Category Archives: General

General comments on life as I see it

It’s the school holidays so…

So I have time to blog, write, paint and generally catch up on domestic responsibilities. Well, that’s the theory, anyway. What has actually happened is that the time is, mainly enjoyably, slipping through my fingers. Nevertheless, here I am writing at last.

My dear uncle, mentioned in the previous post, departed this life recently. This was a devastating event, especially for his children, my cousins, and his older sister, my mum, who hobbled to the lectern and spoke very movingly at his funeral. Afterwards I was able, in his memory, to break my diet at the wake, on sandwiches, and a scone with clotted cream and strawberry jam. I gained half a pound when weighing in at  Slimming World on only my second week.

Death is not funny, but it is inevitable and over the years I, somewhat morbidly, have collected anecdotes about the interesting and sometimes amusing circumstances relating to it. This preoccupation might explain why I write books about people dying. Take a look here to read the first (so far the only, and I should be working on its sequel now – not blogging).

It is one of the characteristics of Brits, that we make a joke about the most terrible events – perhaps it is because we are not so good at putting our feelings into words. To many this tendency will seem horrible and insensitive, but you have to believe that we have the feelings, it’s just one of the ways we face the world with them.

Wood engraving by P. May, 1901. Published in Punch

My first story came from Woman’s hour,  years ago, and I believe the theme was that you can bury your loved ones in any way you choose. Something like that. The interviewee was a lady, let’s call her Imelda, I hope this wasn’t her real name, I don’t remember anything about her apart from what she did.

Imelda’s mother died after a long and disabling illness that kept her house-bound. Prior to her decline, Mum had been active and had many friends, but the friends had become equally disabled by age and so were unable to visit her before she died.

Upon her mother’s demise, Imelda decided not to leave her with the funeral directors and instead brought her and her coffin home, so that she could chat to mum and say her goodbye’s thoroughly. I’m not sure how long this took but having satisfied this desire, Imelda popped the coffin into the back of the car and took her mother to visit all her decrepit friends, so that they could bid her farewell, too. One can’t help wondering how the friends felt about this but clearly they were polite and offered tea and biscuits – to Imelda of course, this isn’t a Monty Python sketch.

Having done this, Imelda took her parent to her favourite spot, for a last look at  the view before she was returned to the funeral director’s for her final exit.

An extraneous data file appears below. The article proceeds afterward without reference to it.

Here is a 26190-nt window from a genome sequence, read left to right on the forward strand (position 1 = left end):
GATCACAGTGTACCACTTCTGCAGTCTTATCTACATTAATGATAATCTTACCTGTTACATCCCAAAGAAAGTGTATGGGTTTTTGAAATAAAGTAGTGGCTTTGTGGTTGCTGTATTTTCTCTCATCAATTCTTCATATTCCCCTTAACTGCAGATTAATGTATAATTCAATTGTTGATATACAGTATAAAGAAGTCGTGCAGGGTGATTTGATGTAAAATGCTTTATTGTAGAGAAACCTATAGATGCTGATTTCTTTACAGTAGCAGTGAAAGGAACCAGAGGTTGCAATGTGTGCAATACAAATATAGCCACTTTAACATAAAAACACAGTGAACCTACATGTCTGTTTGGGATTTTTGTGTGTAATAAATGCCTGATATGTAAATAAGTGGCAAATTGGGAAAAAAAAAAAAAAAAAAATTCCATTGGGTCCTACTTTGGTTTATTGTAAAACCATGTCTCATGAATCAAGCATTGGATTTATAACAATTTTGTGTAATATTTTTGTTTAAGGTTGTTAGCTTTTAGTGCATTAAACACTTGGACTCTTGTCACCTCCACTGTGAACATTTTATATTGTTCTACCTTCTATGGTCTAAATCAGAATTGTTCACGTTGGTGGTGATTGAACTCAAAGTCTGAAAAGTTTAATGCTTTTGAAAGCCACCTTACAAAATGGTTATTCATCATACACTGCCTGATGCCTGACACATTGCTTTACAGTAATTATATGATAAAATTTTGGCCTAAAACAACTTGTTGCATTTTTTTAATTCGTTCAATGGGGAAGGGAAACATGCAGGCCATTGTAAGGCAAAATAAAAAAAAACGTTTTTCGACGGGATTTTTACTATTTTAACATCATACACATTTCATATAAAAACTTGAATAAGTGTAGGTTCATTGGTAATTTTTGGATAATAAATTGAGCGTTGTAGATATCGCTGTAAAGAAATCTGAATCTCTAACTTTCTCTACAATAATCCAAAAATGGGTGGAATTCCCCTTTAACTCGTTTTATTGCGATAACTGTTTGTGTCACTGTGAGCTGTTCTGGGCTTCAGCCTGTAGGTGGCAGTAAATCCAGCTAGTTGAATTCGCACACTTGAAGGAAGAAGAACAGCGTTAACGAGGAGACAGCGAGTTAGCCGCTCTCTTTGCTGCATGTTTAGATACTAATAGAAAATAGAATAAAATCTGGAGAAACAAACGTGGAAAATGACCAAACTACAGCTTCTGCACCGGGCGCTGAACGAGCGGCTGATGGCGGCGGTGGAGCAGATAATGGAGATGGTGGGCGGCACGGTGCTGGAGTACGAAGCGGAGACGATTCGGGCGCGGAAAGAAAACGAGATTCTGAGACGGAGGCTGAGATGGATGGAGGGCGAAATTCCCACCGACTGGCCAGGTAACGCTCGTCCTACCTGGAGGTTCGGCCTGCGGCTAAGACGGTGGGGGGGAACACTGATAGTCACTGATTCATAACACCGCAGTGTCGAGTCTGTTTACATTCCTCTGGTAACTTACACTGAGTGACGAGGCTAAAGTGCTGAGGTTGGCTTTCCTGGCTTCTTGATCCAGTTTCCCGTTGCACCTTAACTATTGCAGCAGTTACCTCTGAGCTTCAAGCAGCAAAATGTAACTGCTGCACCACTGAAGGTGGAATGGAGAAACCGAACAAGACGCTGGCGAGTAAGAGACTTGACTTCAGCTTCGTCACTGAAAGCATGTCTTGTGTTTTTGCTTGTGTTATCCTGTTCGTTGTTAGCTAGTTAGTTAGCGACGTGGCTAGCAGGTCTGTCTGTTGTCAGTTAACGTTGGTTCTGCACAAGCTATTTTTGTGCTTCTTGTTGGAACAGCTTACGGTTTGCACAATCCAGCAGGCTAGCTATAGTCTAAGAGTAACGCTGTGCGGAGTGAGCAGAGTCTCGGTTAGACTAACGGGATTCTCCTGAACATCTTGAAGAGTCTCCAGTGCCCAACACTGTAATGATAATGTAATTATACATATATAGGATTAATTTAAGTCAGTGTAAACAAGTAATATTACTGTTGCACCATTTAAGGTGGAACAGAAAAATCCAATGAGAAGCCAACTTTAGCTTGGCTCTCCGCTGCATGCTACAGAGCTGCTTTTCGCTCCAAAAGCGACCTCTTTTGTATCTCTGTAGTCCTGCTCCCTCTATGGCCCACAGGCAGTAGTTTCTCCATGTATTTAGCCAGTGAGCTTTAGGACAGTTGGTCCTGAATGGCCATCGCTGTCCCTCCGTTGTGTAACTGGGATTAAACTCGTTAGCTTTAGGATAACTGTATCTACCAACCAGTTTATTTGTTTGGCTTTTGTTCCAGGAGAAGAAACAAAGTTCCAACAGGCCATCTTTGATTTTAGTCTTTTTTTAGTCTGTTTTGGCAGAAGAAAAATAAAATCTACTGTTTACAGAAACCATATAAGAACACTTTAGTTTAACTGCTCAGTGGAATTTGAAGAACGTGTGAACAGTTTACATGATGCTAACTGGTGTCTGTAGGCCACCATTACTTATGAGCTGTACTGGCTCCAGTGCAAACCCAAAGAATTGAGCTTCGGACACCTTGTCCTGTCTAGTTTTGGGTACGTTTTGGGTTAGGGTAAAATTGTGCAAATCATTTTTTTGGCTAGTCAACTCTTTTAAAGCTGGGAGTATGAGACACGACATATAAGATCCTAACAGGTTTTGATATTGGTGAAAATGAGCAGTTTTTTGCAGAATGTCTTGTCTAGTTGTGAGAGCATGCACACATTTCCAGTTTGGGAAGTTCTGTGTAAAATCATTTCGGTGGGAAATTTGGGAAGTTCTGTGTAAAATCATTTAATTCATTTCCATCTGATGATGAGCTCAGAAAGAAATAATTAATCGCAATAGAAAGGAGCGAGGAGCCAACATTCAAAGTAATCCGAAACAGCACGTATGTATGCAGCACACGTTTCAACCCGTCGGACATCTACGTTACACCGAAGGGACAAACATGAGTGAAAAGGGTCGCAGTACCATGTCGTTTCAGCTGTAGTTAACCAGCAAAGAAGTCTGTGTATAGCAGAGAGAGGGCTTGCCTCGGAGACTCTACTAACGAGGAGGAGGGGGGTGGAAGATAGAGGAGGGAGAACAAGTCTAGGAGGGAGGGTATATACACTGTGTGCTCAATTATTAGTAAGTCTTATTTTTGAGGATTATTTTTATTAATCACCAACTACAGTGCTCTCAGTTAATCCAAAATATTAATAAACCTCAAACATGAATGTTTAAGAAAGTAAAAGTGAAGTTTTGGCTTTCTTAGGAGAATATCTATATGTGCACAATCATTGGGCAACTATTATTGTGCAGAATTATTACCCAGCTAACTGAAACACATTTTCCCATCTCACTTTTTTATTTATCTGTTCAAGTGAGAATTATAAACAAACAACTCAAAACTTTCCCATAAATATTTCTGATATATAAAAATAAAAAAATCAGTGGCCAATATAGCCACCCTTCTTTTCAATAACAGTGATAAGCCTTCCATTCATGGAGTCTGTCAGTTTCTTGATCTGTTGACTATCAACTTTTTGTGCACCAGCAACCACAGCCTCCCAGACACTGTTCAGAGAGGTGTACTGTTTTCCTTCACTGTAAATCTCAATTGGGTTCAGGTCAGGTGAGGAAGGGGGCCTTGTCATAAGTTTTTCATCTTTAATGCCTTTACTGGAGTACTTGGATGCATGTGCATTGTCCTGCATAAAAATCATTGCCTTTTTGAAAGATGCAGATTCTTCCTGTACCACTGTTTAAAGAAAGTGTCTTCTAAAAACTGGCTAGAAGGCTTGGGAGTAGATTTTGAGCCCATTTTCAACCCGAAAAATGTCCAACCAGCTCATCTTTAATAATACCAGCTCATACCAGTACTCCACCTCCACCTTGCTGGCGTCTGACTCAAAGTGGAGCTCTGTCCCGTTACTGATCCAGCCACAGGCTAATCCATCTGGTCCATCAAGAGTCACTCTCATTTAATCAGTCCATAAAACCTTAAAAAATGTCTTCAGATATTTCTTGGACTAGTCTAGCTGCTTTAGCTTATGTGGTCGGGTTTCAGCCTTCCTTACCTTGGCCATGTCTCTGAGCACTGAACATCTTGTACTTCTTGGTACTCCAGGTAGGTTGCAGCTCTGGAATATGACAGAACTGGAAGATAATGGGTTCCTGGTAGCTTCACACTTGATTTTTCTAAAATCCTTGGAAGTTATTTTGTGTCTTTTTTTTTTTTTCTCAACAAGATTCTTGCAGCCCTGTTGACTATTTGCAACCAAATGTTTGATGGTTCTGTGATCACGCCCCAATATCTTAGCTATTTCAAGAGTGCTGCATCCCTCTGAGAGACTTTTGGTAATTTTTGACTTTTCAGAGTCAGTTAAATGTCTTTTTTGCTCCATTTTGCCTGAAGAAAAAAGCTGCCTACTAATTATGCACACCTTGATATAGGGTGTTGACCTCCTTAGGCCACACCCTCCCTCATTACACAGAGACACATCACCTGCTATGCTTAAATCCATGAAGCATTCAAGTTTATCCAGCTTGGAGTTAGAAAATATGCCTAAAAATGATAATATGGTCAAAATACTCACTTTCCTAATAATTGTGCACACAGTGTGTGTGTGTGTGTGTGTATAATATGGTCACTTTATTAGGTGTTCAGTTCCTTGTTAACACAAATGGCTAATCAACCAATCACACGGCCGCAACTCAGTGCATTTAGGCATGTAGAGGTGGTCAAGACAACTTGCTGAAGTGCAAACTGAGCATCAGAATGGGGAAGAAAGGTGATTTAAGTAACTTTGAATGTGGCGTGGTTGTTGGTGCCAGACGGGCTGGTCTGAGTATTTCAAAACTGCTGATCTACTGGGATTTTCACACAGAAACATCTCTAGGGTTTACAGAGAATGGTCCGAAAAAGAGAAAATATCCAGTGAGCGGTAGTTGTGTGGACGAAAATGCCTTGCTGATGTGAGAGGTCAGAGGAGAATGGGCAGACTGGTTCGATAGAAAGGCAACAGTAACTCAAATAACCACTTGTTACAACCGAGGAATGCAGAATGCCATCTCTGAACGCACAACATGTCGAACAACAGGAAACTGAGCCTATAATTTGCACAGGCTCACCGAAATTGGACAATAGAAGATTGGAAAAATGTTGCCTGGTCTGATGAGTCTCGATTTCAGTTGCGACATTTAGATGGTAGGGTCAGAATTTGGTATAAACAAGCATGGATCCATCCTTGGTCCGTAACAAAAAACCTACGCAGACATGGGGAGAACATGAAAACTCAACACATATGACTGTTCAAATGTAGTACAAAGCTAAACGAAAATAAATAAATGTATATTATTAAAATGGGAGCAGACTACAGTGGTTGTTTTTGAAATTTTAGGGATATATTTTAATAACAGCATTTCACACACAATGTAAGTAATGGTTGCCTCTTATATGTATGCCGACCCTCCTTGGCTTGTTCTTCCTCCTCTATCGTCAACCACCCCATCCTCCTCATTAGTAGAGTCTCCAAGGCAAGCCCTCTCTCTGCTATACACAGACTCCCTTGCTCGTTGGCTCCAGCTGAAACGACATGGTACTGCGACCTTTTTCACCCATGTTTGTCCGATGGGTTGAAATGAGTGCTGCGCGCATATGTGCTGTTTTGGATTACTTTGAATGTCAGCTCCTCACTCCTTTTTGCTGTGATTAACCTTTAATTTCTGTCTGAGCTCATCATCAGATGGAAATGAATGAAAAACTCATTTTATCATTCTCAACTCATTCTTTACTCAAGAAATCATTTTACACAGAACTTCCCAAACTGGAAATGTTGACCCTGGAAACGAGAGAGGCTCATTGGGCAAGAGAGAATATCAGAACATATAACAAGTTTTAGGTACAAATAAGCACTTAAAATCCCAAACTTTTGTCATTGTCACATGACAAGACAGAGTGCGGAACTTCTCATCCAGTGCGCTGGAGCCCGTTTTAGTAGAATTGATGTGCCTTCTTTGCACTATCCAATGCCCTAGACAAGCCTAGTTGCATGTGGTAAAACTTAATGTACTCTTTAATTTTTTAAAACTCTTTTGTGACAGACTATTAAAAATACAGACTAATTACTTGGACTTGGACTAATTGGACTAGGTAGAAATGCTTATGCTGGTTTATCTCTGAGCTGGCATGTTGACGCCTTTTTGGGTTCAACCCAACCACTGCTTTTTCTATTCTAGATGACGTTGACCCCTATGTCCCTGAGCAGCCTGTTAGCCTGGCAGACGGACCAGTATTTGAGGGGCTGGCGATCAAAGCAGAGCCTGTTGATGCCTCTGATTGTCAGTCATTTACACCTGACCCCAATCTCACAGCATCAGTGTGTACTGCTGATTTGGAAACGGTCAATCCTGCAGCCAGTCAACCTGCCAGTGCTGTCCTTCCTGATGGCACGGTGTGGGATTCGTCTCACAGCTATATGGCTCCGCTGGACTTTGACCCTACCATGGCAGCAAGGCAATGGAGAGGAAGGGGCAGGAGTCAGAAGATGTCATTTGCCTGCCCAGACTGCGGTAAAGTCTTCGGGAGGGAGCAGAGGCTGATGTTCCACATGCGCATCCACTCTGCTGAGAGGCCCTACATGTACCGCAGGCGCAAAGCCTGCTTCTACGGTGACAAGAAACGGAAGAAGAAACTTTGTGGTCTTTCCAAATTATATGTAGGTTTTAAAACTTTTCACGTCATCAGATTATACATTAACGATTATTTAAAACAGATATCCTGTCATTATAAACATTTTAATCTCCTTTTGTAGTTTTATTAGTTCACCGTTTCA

The second story is more a situation that tickled me, about a woman whose husband dropped dead while they were away on holiday in their caravan. He fell straight down the middle of the ‘van  so that she had to step over his body each time she made a cup of tea for the paramedics (we used to call those, ambulance men, I don’t think there were any ambulance women then, but now there are, it does seem more appropriate to give them a generic name). This picture has stuck in my head for years – I told you I was morbid.

More recently, the mother of a neighbour’s son-in-law died. The funeral was sad but went according to plan and the wake was held in the deceased lady’s beautiful garden.

The guests stood under the trees in the rolling lawns, sipping wine and nibbling on canapees when there was a gasp, and one of the older members of the group dropped down dead.

An ambulance was called and while the crew attempted, unsuccessfully, to revive the poor guest, the son of the lady whose funeral it actually was, had to make polite conversation with the remaining guests. Ghastly.

Finally, this week, here in Pebbleditch, a death with a hopefully happy ending:

I have changed the names and written this from my imagination as I was not actually present. Apologies if I got anything wrong.

Our village has been lucky enough to have a new football pavilion and the opening ceremony – albit some months after it started to be used – was held last Sunday. The celebration was also to induct local people in the use of the new defibrillator, installed on the wall of the building.

An expert in heart disease explained the symptoms that might indicate that a person was about to have a heart attack.

Raymond, the Vice Chair of the Parish Council, was sitting on a bench next to a somewhat generously proportioned gentleman.

‘The first sign might be profuse sweating,’ The instructor informed the audience.

Raymond looked at the man, who was sweating profusely.

‘Next the patient may become pale…’

The colour drained from the man’s face.

‘The victim may also become short of breath.’